Russia’s Siberian Extremities are Becoming More Accessible to Travellers

Who goes on holiday to Siberia? Well, according to recent statistics from Russia’s Tourism Board, a greater number of people every year. While the remote Russian back country may not feature on the standard North Asian travel itinerary, hundreds-of-thousands of tourists are treating themselves to a holiday in Siberia, eschewing the traditional sunny beach in favour of the world’s best scenery.

Just ten years ago, travel throughout Russia’s far eastern regions was virtually unheard of. Access roads offered limited travel within the area, although those without four-wheel drive vehicles were often left stranded in the region’s dangerously rough scenery. However, with the region’s famous railway serving record customers annually, the world’s backyard is undergoing a renaissance.

Travel industry experts have pointed to Ewan McGregor’s Long Way Round motorcycle series for the region’s new found success, while others have insisted that the increase in tourism is simply a natural development. Given the truly wonderful scenery and nature on offer within Siberia’s more accessible regions, it appears that one of the world’s last true gems has been exposed to the world.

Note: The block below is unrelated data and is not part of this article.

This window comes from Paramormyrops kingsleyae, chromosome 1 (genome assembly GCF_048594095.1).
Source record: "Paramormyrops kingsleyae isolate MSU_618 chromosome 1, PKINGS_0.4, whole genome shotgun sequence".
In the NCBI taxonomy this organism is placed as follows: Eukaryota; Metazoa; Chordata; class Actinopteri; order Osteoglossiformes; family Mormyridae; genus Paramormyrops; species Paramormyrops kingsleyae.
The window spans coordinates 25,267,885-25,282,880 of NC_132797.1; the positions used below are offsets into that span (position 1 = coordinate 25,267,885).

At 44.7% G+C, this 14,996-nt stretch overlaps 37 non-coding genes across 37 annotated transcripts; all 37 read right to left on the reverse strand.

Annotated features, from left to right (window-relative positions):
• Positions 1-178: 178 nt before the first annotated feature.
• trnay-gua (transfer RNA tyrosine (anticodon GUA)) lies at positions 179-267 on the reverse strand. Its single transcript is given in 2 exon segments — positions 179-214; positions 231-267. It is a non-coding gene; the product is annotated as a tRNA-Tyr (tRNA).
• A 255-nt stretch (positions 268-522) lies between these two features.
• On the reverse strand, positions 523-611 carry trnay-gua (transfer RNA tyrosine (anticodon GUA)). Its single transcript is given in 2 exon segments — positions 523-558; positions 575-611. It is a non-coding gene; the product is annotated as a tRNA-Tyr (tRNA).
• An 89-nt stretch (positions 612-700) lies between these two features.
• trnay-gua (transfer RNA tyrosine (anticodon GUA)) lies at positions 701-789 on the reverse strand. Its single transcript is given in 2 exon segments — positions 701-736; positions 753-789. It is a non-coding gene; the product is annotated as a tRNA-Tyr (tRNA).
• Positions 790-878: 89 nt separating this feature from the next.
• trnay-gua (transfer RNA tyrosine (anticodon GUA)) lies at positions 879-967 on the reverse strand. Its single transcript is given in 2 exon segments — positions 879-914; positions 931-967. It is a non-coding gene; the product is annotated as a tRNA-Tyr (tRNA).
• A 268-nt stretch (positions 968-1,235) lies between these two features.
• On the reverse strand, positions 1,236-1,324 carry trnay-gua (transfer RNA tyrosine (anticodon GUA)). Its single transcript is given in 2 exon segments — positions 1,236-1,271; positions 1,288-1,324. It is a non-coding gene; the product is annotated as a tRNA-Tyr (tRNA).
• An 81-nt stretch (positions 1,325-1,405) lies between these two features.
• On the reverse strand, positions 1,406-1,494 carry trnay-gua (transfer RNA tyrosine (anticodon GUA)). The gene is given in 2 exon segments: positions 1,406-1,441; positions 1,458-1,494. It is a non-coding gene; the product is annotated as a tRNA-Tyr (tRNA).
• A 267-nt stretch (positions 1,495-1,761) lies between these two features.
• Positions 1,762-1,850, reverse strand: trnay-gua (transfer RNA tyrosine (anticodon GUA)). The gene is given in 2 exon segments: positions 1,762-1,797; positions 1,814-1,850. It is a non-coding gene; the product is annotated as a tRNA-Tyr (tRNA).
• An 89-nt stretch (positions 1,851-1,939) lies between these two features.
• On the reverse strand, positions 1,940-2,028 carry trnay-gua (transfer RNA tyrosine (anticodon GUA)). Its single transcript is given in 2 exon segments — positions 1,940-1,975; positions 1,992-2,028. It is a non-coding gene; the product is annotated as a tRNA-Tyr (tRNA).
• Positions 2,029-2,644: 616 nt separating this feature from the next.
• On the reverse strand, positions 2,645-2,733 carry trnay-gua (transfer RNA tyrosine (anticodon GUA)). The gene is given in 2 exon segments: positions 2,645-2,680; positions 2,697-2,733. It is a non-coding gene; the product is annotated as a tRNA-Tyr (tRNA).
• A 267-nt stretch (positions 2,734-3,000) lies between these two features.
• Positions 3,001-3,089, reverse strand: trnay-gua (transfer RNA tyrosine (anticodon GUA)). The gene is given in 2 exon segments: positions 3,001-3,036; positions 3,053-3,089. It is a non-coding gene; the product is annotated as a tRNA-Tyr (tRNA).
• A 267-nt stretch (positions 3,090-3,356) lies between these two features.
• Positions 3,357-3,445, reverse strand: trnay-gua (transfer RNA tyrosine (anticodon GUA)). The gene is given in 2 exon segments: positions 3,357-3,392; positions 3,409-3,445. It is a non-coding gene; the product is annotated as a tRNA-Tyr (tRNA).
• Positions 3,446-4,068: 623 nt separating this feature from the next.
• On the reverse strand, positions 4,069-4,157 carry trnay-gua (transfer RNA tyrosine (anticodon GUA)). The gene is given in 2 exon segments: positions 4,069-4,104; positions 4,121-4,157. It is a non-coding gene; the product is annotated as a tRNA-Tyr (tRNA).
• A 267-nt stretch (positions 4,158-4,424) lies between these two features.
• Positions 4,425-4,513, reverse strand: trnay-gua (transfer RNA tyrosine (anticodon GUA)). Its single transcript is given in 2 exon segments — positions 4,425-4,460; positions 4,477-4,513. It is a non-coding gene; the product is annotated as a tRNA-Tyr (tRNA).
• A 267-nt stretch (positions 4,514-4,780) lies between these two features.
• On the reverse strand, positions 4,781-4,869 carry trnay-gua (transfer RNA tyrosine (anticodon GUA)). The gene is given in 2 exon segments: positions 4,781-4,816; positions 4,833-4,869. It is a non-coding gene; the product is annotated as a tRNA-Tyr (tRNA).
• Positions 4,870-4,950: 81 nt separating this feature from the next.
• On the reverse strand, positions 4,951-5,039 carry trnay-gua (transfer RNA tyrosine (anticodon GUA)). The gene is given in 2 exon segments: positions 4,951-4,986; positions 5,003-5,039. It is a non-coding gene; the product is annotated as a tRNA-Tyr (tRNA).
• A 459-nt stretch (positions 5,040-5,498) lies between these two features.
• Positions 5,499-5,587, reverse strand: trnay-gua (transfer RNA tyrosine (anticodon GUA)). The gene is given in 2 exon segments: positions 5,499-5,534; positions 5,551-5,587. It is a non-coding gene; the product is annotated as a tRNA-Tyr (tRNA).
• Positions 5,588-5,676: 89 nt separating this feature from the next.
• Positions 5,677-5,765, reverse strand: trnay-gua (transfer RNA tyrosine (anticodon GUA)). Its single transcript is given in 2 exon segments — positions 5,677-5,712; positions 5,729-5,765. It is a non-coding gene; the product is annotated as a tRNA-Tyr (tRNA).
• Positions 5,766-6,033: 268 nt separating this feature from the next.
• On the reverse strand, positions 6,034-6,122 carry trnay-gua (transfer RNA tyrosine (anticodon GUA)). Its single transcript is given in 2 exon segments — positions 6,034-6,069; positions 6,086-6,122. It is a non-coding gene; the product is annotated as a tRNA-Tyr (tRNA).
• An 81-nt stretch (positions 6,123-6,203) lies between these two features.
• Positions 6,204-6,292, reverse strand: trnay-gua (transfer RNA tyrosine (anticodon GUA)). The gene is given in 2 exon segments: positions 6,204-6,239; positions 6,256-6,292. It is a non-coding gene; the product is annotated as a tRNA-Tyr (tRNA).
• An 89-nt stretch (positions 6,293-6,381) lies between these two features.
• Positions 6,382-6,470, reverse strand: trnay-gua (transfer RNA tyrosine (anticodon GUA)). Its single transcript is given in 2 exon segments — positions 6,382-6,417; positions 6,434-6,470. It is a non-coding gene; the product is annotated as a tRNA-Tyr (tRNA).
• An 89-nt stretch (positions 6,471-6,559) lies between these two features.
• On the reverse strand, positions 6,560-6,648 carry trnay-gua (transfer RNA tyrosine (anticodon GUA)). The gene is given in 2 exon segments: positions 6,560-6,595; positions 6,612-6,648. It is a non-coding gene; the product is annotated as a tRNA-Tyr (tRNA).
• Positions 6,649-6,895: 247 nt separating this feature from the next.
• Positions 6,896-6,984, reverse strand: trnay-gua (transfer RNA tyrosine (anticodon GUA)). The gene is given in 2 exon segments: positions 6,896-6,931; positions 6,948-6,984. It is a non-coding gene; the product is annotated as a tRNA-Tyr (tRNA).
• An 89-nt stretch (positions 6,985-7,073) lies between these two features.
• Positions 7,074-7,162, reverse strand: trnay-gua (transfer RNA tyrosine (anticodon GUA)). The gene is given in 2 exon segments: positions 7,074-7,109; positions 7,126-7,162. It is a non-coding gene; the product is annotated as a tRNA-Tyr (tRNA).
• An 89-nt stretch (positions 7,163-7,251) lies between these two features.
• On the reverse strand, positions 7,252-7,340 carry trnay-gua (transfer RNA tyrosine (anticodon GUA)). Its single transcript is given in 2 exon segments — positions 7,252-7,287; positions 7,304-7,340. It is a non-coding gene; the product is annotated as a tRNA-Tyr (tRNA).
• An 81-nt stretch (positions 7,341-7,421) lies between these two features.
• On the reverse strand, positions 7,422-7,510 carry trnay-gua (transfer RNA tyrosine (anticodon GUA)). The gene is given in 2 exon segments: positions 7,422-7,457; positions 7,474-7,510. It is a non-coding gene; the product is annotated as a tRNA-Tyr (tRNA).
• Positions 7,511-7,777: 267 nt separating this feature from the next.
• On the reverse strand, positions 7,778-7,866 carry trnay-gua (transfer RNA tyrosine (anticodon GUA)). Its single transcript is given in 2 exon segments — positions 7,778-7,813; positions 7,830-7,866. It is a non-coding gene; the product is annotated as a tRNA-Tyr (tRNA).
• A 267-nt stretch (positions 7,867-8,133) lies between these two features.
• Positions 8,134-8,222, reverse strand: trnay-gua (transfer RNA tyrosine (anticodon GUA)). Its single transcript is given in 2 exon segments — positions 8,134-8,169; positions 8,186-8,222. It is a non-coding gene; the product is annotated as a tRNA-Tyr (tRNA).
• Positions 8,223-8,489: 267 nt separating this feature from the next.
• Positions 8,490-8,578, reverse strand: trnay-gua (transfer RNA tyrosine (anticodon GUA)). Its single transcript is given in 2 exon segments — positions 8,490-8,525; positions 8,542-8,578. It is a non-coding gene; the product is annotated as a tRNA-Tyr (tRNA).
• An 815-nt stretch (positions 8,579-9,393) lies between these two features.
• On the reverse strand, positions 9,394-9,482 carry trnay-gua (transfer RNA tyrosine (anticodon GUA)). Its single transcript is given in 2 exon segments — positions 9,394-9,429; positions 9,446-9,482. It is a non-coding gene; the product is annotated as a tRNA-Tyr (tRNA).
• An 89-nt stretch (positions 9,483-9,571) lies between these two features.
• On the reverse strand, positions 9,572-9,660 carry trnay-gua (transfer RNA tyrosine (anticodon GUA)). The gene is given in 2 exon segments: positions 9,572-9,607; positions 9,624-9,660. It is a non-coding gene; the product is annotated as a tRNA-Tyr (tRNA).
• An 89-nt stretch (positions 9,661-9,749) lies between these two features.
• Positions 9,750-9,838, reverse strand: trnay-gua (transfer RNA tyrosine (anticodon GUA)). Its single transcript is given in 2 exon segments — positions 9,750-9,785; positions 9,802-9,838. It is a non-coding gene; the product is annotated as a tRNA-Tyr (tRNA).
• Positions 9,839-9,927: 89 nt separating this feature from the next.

Most travellers opt to use the region’s railway system, combining a classic holiday idea with some of the area’s top natural attractions. Lake Baikal and its surrounding shores are a popular point for many European tourists, with a growing number of people visiting the UNESCO World Heritage site every season. Fresh fish and local products are popular souvenirs, each competitively priced.

While it seems unlikely that Siberia will win praise from the beach-and-resort crowd, the region is one that’s almost completely unspoilt by mass tourism. Given the relative expense of holidaying in Moscow or St. Petersburg, a railway trip through some of Russia’s undiscovered back country may be the best option for this year’s Far Eastern getaway.